UN envoy completes Lebanon leg of tour aimed at protecting region’s children

April 15th, 2007 | Posted in Other

    ‘I was quite horrified to see the destruction’ caused by last summer’s war


    By Nichole Sobecki, The Daily Star. Friday, April 13th, 2007

BEIRUT: Radhika Coomaraswamy, UN special representative for children and armed conflict, wrapped up her visit to Lebanon on Thursday after three days of meeting with officials and private groups to address the current situation of children in the country and the continuing effects of last summer’s war with Israel on their lives.

During her three days in Lebanon, Coomaraswamy met with Prime Minister Fouad Siniora, Social Affairs Minister Nayla Mouawad, Justice Minister Charles Rizk and MP Mohammad Raad of Hizbullah.

Part of a regional tour that also took in the Occupied Palestinian Territories and Israel, Coomaraswamy’s visit aims to ascertain first-hand the situation of children with a view to collaborate with all stakeholders to ensure greater protection for children in this region. At the culmination of the tour, Coomaraswamy will report her findings to UN Secretary General Ban Ki-moon and various UN bodies involved in this issue.

On Thursday, Coomaraswamy visited South Lebanon, spending several hours in Bint Jbeil speaking with children about their experiences during the war and meeting with the UN Mine Action Center (UNMACC), civil society and NGOs.

“I was quite horrified to see the destruction that was caused by the recent conflict and the effect that this has had on children,” Coomaraswamy told a press conference at the Phoenicia InterContinental Hotel in Beirut. “But I will say that despite this I was encouraged by the response of the Lebanese authorities, civil society, NGOs and the international community in meeting this crisis.”

“The most important result of my trip was the commitment I received from … Siniora on behalf of the government and also by … Raad on behalf of Hizbullah, that they will push to ratify the optional protocol on the recruitment and use of children in conflict in Parliament.”

Coomaraswamy also paid a visit Tuesday to the Shatila Palestinian refugee camp in Beirut’s southern suburbs with the director of UNRWA in Lebanon, Richard Cook.

“We were surprised by the living conditions of the camps in respect to the number of years that have been spent here,” she said.

“I think that we need to deal with the issue of education and the very high dropout rates in the camps and also access to better employment so that children feel that it is worth studying for something.”

The issue of cluster munitions was also a primary focus of the news conference as Coomaraswamy said she hoped that Lebanon will take a leading role amid the NGOs, UN agencies, and academics all pushing for an international protocol on the weapons.

Lebanese children continue to fall victim to unexploded cluster bombs spread by Israeli forces during the war last summer. So far UNMACC has concentrated on clearing the hospitals, schools and roads, but many cluster bombs remain in fields and near houses.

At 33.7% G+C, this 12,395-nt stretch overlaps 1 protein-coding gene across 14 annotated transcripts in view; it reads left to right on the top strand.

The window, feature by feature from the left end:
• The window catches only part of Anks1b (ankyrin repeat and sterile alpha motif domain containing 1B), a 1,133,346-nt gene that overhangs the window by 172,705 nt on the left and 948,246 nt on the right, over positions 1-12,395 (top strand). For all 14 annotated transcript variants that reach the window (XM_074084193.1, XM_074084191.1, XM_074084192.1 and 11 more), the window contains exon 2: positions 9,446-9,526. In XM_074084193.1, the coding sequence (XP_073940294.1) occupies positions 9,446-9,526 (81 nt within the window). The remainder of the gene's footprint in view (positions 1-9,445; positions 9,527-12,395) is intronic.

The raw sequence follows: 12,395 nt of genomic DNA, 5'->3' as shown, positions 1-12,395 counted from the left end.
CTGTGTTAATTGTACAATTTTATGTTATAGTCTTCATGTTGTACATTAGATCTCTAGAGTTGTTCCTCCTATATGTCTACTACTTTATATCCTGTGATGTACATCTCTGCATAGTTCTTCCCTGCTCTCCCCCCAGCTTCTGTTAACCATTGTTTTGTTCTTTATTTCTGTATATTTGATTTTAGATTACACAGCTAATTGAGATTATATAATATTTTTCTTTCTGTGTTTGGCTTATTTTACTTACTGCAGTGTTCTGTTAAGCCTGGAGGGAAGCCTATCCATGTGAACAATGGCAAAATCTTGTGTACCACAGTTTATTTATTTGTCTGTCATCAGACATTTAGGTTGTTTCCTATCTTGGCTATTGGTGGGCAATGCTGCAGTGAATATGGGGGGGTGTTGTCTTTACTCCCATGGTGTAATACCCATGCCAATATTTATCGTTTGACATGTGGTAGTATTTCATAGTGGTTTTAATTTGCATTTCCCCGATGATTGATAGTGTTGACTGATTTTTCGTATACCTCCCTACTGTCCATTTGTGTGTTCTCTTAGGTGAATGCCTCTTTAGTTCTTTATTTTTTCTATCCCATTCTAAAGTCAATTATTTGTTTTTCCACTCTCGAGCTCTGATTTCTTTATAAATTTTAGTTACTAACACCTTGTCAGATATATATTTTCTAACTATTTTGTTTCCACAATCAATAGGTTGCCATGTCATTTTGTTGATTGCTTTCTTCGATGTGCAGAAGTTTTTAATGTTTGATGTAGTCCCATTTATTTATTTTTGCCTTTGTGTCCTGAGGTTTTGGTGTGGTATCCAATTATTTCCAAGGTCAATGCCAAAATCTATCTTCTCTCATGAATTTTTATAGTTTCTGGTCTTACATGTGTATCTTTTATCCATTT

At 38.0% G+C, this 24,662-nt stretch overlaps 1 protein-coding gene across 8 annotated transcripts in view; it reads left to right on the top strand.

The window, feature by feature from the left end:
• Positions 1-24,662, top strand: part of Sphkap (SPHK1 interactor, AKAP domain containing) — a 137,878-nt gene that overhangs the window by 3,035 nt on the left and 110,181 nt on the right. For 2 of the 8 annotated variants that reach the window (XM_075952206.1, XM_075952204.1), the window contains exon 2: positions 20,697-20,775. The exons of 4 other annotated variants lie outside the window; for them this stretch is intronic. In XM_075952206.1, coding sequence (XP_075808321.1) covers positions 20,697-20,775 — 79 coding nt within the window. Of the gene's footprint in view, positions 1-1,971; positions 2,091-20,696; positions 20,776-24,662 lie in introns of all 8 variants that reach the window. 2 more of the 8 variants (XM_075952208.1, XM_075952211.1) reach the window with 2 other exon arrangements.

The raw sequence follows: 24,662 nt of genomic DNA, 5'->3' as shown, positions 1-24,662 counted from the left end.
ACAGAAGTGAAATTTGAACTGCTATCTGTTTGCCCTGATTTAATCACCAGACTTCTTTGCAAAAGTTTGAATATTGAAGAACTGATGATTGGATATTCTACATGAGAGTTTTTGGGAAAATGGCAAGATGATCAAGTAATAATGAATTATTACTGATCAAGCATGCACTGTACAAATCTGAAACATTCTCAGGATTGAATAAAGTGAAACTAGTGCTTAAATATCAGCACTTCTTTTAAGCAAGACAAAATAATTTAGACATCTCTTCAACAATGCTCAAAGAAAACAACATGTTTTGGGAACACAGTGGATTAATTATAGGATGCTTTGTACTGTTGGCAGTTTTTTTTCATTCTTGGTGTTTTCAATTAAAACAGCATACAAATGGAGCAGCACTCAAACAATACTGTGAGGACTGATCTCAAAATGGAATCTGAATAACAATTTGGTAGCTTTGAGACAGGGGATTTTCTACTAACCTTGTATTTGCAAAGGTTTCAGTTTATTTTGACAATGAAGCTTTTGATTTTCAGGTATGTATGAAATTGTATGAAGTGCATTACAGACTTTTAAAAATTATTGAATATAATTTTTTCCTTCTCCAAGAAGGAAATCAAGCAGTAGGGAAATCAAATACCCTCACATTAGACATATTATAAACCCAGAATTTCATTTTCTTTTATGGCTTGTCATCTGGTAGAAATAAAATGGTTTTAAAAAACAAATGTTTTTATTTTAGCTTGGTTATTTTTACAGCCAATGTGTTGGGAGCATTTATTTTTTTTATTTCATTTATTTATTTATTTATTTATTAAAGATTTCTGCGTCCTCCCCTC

Although acknowledging that the “danger is not over yet,” (a fact cemented by the injury of a woman in the South three days ago by a unexploded cluster bomb) Coomaraswamy said “the mine awareness programs and the mine systems being put into place have had a positive impact and I congratulate them for that.”

The plight of children disabled by unexploded ordnance presents a longer-term issue. Mouawad told Coomaraswamy that her ministry is working to ensure that schools in the areas affected by the conflict will be disability-friendly, ensuring that children who have lost limbs can still attend classes.

While addressing the wide range of issues that arose from her trip, Coomaraswamy frequently returned to the need for countries in the Middle East to respect international humanitarian law and the important distinction between civilian and combatants. These issues will form the platform upon which Coomaraswamy’s next few days in Israel and the West Bank will be based.

“I will press the point with Israeli authorities that many of the actions taken during the war this summer seem to violate international humanitarian law,” she said.

In addition to convincing Israel to reveal the location of cluster bombs dropped in this summer’s war, Coomaraswamy said she also hopes to address the civilian/combatant distinction and the proportional use of force, two basic principles of international humanitarian law she feels were abused this past summer.

Coomaraswamy’s visit to Lebanon is especially interesting in the context of the wide criticism the UN drew for its inability to take timely action in Lebanon this past summer, stemming in large part from the fact that the UN has no inherent power of its own but draws its strength from international consensus and the backing of the Security Council members.

“My job description is to be an independent moral voice,” she said, citing the role of the UN “to raise awareness to lobby against violations of international humanitarian law and to be prepared in case of a humanitarian tragedy.”

“These international laws, in the Lebanese situation, especially the recent conflict, were observed in the breach,” she says. “I think that it is absolutely important that all of us – government, UN agencies, international civil society and local groups – push again to ensure that international humanitarian law prevails in conflict situations.”

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